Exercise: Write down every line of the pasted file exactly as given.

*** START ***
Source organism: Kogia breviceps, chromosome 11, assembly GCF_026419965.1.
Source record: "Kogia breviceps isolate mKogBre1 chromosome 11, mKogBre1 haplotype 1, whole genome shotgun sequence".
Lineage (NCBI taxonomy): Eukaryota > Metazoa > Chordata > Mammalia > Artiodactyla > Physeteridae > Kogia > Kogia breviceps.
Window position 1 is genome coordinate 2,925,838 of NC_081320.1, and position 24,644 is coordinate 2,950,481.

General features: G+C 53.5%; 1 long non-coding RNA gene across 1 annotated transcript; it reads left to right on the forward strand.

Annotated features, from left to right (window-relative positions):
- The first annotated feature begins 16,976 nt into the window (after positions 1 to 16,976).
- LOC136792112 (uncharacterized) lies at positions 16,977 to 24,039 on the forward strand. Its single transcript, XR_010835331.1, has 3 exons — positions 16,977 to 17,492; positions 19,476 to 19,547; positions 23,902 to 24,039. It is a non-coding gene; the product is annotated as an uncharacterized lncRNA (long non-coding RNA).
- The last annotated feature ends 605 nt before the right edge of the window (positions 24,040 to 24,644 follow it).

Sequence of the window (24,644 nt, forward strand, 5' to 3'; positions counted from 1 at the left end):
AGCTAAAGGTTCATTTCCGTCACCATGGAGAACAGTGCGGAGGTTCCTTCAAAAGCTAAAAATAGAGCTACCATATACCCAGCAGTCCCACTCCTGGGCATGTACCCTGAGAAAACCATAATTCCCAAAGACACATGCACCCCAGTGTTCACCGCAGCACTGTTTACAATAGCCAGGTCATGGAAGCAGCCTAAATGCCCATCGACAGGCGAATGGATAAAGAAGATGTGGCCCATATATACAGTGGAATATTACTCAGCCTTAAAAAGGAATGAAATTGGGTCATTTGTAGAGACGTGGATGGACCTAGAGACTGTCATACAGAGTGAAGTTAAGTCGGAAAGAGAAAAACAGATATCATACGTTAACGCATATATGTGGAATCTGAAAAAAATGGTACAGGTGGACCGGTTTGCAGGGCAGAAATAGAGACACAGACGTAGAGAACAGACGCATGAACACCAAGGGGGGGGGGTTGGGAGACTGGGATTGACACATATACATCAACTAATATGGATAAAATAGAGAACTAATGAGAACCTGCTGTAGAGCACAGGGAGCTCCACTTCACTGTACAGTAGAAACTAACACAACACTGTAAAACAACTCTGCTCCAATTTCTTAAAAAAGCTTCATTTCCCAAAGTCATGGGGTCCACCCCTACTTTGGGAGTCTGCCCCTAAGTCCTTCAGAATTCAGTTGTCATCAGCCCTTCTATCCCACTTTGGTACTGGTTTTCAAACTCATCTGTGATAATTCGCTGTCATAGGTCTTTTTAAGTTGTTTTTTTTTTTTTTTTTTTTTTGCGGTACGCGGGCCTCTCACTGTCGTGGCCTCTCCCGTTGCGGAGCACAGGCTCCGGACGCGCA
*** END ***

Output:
Source organism: Kogia breviceps, chromosome 11, assembly GCF_026419965.1.
Source record: "Kogia breviceps isolate mKogBre1 chromosome 11, mKogBre1 haplotype 1, whole genome shotgun sequence".
Lineage (NCBI taxonomy): Eukaryota > Metazoa > Chordata > Mammalia > Artiodactyla > Physeteridae > Kogia > Kogia breviceps.
Window position 1 is genome coordinate 2,925,838 of NC_081320.1, and position 24,644 is coordinate 2,950,481.

General features: G+C 53.5%; 1 long non-coding RNA gene across 1 annotated transcript; it reads left to right on the forward strand.

Annotated features, from left to right (window-relative positions):
- The first annotated feature begins 16,976 nt into the window (after positions 1 to 16,976).
- LOC136792112 (uncharacterized) lies at positions 16,977 to 24,039 on the forward strand. Its single transcript, XR_010835331.1, has 3 exons — positions 16,977 to 17,492; positions 19,476 to 19,547; positions 23,902 to 24,039. It is a non-coding gene; the product is annotated as an uncharacterized lncRNA (long non-coding RNA).
- The last annotated feature ends 605 nt before the right edge of the window (positions 24,040 to 24,644 follow it).

Sequence of the window (24,644 nt, forward strand, 5' to 3'; positions counted from 1 at the left end):
AGCTAAAGGTTCATTTCCGTCACCATGGAGAACAGTGCGGAGGTTCCTTCAAAAGCTAAAAATAGAGCTACCATATACCCAGCAGTCCCACTCCTGGGCATGTACCCTGAGAAAACCATAATTCCCAAAGACACATGCACCCCAGTGTTCACCGCAGCACTGTTTACAATAGCCAGGTCATGGAAGCAGCCTAAATGCCCATCGACAGGCGAATGGATAAAGAAGATGTGGCCCATATATACAGTGGAATATTACTCAGCCTTAAAAAGGAATGAAATTGGGTCATTTGTAGAGACGTGGATGGACCTAGAGACTGTCATACAGAGTGAAGTTAAGTCGGAAAGAGAAAAACAGATATCATACGTTAACGCATATATGTGGAATCTGAAAAAAATGGTACAGGTGGACCGGTTTGCAGGGCAGAAATAGAGACACAGACGTAGAGAACAGACGCATGAACACCAAGGGGGGGGGGTTGGGAGACTGGGATTGACACATATACATCAACTAATATGGATAAAATAGAGAACTAATGAGAACCTGCTGTAGAGCACAGGGAGCTCCACTTCACTGTACAGTAGAAACTAACACAACACTGTAAAACAACTCTGCTCCAATTTCTTAAAAAAGCTTCATTTCCCAAAGTCATGGGGTCCACCCCTACTTTGGGAGTCTGCCCCTAAGTCCTTCAGAATTCAGTTGTCATCAGCCCTTCTATCCCACTTTGGTACTGGTTTTCAAACTCATCTGTGATAATTCGCTGTCATAGGTCTTTTTAAGTTGTTTTTTTTTTTTTTTTTTTTTTGCGGTACGCGGGCCTCTCACTGTCGTGGCCTCTCCCGTTGCGGAGCACAGGCTCCGGACGCGCA